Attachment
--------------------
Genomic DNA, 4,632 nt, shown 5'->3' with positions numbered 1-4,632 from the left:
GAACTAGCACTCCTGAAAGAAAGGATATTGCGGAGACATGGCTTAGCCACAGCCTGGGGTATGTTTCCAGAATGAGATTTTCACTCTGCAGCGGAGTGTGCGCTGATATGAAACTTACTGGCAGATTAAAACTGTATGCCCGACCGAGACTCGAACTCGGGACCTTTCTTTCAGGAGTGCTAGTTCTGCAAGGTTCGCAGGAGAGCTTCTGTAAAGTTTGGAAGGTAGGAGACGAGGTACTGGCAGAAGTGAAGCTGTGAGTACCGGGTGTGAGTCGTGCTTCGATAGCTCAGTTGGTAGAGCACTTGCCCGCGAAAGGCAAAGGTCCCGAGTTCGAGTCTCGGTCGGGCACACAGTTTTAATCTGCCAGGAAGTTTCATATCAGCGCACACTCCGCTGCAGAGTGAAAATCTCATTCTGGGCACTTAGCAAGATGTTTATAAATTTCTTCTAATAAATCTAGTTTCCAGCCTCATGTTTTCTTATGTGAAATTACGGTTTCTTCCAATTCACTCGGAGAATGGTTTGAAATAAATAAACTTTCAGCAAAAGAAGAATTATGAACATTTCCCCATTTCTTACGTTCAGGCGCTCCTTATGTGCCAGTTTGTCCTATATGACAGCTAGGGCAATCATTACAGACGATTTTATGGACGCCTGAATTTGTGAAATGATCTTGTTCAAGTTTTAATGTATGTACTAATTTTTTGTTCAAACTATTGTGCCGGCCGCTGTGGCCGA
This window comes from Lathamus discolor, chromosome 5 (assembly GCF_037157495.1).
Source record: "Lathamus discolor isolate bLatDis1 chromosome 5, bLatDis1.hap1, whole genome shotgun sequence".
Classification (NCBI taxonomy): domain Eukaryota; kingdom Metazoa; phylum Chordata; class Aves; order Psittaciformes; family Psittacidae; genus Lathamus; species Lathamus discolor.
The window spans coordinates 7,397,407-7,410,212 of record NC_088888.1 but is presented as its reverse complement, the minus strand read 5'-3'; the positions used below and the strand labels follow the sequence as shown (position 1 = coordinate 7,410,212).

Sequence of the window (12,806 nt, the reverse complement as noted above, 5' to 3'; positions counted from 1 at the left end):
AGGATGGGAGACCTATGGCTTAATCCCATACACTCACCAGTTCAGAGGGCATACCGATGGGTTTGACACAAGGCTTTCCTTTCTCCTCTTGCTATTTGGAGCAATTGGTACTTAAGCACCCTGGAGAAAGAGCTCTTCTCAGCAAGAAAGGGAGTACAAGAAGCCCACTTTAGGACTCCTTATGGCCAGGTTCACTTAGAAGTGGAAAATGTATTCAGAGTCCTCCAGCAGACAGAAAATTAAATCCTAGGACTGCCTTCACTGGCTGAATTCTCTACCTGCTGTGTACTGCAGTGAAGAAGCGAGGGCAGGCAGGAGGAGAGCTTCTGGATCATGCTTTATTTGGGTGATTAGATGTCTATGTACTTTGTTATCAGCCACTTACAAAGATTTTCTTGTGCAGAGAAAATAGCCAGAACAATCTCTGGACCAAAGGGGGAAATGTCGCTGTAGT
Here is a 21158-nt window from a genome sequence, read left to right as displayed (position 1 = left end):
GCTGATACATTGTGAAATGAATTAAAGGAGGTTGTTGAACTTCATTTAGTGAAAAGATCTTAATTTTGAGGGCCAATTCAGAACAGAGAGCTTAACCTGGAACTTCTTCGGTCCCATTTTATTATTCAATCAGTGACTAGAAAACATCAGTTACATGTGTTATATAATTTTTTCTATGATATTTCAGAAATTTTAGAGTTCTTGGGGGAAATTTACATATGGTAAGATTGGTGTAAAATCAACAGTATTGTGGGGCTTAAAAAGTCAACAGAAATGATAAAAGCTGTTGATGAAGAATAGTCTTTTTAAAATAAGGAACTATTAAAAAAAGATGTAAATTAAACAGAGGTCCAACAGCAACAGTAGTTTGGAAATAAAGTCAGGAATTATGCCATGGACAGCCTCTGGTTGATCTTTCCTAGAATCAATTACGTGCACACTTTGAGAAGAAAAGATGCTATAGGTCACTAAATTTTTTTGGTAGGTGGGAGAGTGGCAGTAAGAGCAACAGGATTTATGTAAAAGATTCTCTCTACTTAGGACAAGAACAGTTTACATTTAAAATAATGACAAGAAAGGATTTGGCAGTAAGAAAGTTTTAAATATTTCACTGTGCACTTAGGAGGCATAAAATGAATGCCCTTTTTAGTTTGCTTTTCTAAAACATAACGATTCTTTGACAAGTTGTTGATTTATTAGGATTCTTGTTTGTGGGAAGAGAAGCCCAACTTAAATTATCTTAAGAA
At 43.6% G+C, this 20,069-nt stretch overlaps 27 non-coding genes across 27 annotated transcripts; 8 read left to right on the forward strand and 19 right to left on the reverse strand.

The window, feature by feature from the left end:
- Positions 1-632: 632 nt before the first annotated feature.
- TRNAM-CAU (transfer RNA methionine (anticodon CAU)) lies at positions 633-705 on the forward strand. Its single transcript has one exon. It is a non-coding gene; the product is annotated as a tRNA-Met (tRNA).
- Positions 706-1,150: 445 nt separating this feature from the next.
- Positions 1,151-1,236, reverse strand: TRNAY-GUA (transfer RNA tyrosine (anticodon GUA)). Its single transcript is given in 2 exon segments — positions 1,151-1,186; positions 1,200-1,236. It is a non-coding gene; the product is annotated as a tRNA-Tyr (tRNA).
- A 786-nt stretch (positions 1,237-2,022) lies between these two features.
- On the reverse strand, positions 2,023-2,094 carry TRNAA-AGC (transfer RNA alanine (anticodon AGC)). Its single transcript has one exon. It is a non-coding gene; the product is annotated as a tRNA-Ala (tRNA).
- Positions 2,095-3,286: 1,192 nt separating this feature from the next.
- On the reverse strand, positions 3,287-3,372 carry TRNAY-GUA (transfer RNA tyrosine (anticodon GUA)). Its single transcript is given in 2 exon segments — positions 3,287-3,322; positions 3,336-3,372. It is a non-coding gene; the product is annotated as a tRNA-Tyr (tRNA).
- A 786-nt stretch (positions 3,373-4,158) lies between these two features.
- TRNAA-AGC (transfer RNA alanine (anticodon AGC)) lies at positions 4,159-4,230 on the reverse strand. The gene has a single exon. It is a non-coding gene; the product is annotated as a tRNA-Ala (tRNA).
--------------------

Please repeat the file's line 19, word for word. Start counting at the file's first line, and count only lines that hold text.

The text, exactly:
- Positions 2,095-3,286: 1,192 nt separating this feature from the next.